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NEW DEVELOPMENTS IN 3D PRINTING FOR KNEE REPLACEMENTS

Mya Care Guest Blogger 19 Dec 2021
NEW DEVELOPMENTS IN 3D PRINTING FOR KNEE REPLACEMENTS

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Knee replacement surgery is one of the most successful and cost-effective surgical procedures performed in medicine to-date.[1] Most of these procedures convey a success rate over 90%[2], providing pain relief to those battling with their knees.

The below article outlines what knee replacement surgery is, who are the most ideal candidates, and what to expect when acquiring the surgery. Types of prosthetic knees are discussed as well, alongside surgical complications and contraindications.

What Is Knee Replacement Surgery and Who Should Get It?

Knee replacement surgery is a surgery that intends to correct long-standing knee damage through reconstructing the knee joint[3]. It’s also known as knee arthroplasty.

Usually knee replacement is only recommended for those who have severe knee arthritis or injury, for whom non-invasive treatment options failed to manage symptoms. For these patients, symptoms often get worse, tending to impact on their ability to sleep and perform daily activities.

The procedure usually serves to replace the cartilage of the knee with a prosthetic. The cartilage is the part of the knee that is most vulnerable to becoming damaged in response to arthritis or injury. Other parts of the knee are often shielded with artificial parts[4], depending on the requirements of the individual.

Knee Anatomy. The knee is a joint that connects the knee cap and the bones of the lower and upper parts of the leg. Wedged between these structures are two types of cartilage: articular cartilage and the meniscus. Both types cushion the bones from friction and other forces the knees encounter. The meniscus acts as the main shock absorber for the knees. These layers of cartilage hold the bones in place and are slung within the confined of ligaments that keep the knees contained.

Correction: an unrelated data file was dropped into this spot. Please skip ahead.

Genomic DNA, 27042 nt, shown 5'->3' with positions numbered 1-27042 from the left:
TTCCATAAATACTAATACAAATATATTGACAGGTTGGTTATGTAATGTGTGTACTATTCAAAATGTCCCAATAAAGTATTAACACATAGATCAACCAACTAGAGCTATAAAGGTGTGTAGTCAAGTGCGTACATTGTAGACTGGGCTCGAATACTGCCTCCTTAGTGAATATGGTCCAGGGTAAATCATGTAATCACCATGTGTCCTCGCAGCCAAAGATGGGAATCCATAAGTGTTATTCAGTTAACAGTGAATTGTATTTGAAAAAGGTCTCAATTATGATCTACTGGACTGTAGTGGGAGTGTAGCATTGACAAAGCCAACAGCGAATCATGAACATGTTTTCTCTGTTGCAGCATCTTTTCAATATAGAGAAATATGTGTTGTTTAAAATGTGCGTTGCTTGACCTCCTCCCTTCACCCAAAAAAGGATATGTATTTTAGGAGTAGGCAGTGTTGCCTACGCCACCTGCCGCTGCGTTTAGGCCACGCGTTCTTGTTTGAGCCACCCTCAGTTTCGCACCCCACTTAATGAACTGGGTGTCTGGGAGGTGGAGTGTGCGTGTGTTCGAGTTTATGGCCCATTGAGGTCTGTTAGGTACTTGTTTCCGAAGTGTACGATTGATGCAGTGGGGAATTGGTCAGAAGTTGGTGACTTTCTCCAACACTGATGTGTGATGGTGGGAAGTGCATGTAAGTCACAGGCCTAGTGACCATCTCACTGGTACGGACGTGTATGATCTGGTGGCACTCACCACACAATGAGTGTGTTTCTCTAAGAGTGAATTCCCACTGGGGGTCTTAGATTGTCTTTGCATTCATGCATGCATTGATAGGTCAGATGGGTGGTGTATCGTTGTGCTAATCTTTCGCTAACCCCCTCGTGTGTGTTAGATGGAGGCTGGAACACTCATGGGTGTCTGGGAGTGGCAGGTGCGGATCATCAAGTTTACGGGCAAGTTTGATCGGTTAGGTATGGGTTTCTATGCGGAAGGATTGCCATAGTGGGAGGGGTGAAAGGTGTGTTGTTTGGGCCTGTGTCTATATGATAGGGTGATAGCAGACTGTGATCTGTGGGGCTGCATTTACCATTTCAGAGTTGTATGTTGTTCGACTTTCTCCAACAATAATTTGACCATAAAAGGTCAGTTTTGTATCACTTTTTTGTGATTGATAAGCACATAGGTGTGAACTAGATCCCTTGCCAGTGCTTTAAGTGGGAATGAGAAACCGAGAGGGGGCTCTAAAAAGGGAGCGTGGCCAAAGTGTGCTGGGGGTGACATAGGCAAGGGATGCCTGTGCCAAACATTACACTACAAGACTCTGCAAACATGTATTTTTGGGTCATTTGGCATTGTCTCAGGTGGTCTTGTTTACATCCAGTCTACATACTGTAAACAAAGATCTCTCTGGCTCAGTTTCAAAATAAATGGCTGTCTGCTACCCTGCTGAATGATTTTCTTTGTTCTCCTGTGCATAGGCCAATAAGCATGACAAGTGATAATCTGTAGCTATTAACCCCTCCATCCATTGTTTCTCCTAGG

Replacement of Cartilage. Injuries and various forms of arthritis tend to damage the cartilage, resulting in a loss of insulation in the knee. The cartilage can be damaged due to ligament inflammation, bone growths or bone fractures. Over time, enough cartilage damage results in chronic inflammation, more damage, prolonged pain and eventual difficulty with using one’s knees. Knee arthroplasty merely replaces the damaged cartilage in the knee with a prosthetic, which improves insulation, lowers pain and enhances movement.[5]

Designing a Bio-Identical Prosthetic. In between the layers of cartilage, a cavity exists that provides enough space for the joint to perform a wide variety of rotation without placing excessive pressure on the knee. When structures in the knee become inflamed and damaged, they can sometimes reduce or increase the size of this cavity. This can result in an inability to stand, walk, sit and/or move the knees. Gauging the size of this cavity is one of the biggest hurdles that orthopedic specialists need to overcome when designing a prosthetic.

What to Expect

If you’re considering getting a knee replacement, the process consists of the following[6]:

  • History and Medical Testing

Once approached by the patient, the surgeon will take a medical history and run a few test prior to surgery to make sure they’re an ideal candidate. Part of this includes a physical examination, dental evaluation and urinary testing. Those with chronic infections, particularly urinary and dental infections, are not good candidates for knee replacement surgery. If you have a history of heart problems, you may need to consult with a cardiologist to make sure you can withstand the recovery without a problem.

  • Prosthetic Design

In general, knee replacement prosthetics consist of up to three parts:

  • Femoral Component. The femur is the bone of the higher leg, the lower end of which forms the top half of the knee. In a knee replacement, this is typically resurfaced with a metal plate in order to maintain its shape in the face of bone damage.
  • Tibial Component. The top portion of the tibia forms the lower half of the knee. The prosthetic for the tibia is similar to that of the femur, consisting of a metal plate the covers it and gives it a better shape. This component also consists of a plastic layer that mimics the functions of the meniscus, providing a cushion for any of the impacts that the knee encounters.
  • Patella Replacement. If required, the patella is either replaced or resurfaced to provide better functioning of the knee. This is usually done in a durable plastic, similarly to the prosthetic meniscus of the tibial component.